- 21. Genotype m n p q r Total A 25(2) 20 (1) 25(2) 35(3) 20(1) 9 B 35(3) 35(3) 35(3) 20(1) 20(1) 11 C 20(1) 30(2) 20(1) 25(2) 25(2) 8 D 30(2) 25(2) 35(3) 20(1) 35(3) 11 E 30(2) 30(2) 25(2) 30(2) 25(2) 10 21 Charact ers Range of means Score 1 Score 2 Score 3 Value less than sign Value from - to sign Value more than sign p 20-35 25 25-35 35 q 20-35 25 25-35 35 r 20-35 25 25-35 35 Index scores
- 22. Metroglyph 22 Low medium high High medium low m n
- 23. Merits & demerits Helps to study the pattern of morphological variation in large number of germplasm lines at a time Simple in procedure Can be applied to unreplicated as well as replicated data Analysis is based on mean values Useful for classification of germplasm X Inclusion of more genotypes leads to overlapping of glyphs 23
- 24. D² statistic • Developed by P. C Mahalanobis (1928) in anthropometry and psychometry • Rao (1952) suggested this for genetic diversity assessment in plants • Potent technique of measuring genetic divergence 24
- 25. Main features • Numerical approach • Estimates are based on 2nd order statistics; less precision • More difficult analysis • Possible from replicated data only • Cluster diagram depicts genetic diversity 25
- 26. Main steps 1. Selection of genotypes: germplasm lines, strains and varieties; based on phenotypic or geographical differences 2. Evaluation of material: in replicated trials; observations on each trait are recorded 3. Biometrical analysis: variances for characters and covariance for their combinations are estimated; D² analysis; has following steps: 26
- 27. • Computation of D² values and testing its significance against χ² tab value for p degrees of freedom (p= total number of characters) • If D² calculated > χ² tab : significant • Finding out the contribution of individual characters towards total divergence • Grouping genotypes into clusters • Construction of cluster diagram 4. Interpretation: based on cluster diagram 27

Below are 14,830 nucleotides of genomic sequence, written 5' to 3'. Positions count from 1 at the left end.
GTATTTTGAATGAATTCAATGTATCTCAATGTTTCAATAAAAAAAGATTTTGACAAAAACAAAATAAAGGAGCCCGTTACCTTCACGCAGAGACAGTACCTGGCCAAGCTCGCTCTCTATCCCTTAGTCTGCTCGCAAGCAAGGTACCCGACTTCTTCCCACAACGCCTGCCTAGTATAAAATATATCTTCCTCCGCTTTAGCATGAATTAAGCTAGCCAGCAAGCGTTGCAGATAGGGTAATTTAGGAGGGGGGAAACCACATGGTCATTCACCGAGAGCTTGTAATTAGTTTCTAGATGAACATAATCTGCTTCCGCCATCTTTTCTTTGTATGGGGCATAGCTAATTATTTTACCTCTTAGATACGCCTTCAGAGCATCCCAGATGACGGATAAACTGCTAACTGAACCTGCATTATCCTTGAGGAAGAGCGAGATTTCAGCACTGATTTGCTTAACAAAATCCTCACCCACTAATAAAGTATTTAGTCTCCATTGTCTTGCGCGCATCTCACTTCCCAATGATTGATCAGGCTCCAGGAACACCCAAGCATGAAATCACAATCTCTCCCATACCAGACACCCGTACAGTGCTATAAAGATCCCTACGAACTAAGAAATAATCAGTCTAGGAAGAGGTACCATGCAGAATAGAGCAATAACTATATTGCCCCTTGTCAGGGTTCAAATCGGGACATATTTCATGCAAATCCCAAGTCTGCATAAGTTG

- 28. Cluster diagram • Square root of average intra and inter cluster D² values are used • Depicts genetic diversity in an easily understandable manner • Number of clusters represent number of groups the population can be classified into • Inter cluster distance is a measure of degree of diversification • Genotypes grouped in one cluster are less divergent • Tells about relationship between various clusters 28
- 29. Example 2 • 20 genotypes and 5 characters • Genotypes are classified into 4 clusters based on D² values • Square root of D² values (D) are calculated 29
- 30. Clusters I II III IV I 4 (2) 16 (4) 36 (6) 49 (7) II 9 (3) 49 (7) 81 (9) III 4 (2) 9 (3) IV 1 (1) 30 IV I III II 7 3 4 7 6 9
- 31. Considerations in selection of parents • Relative contribution of each character to the total divergence • Choice of clusters with maximum genetic distance • Selection of one or two genotypes from such clusters 31
- 32. Merits • Helps to select genetically divergent parents • Measures degree of diversification • Determines relative proportion of each component character • Forces of differentiation measured at inter and intra cluster levels • Large number of germplasm lines can be evaluated at a time 32
- 33. Demerits • Analysis is difficult because of variances and covariances • Estimates are not statistically very robust • Analysis not possible from unreplicated data 33
- 34. Metroglyph Vs D² analysis Sl. No. Particulars Metroglyph analysis D² statistics 1 Statistics involved First order Second order 2 Analysis Simple Difficult 3 Analysis is possible from Un-replicated data also Replicated data 4 Type of approach Semi-graphic Numerical 5 Diagram used Metroglyph chart Cluster diagram 34
- 35. Conclusion “ Metroglyph analysis and D² statistics are extensively used for the assessment of genetic diversity and phenotypic variability as two-tier system. First the germplasm is evaluated by metroglyph analysis and then by D² statistics” 35
- 36. References • Prof. R K Singh, Dr. B D Chaudhary,2010, Biometrical methods in Quantitative Genetic Analysis, Kalyani Publishers, New Delhi, pages:224-252 • Phundan Singh, S S Narayanan, Biometrical techniques in Plant Breeding, pages:8-23 • Jawahar R Sharma, 2006, Statistical and Biometrical Techniques in Plant Breeding, New Age International Publishers, New Delhi, pages:51-68 36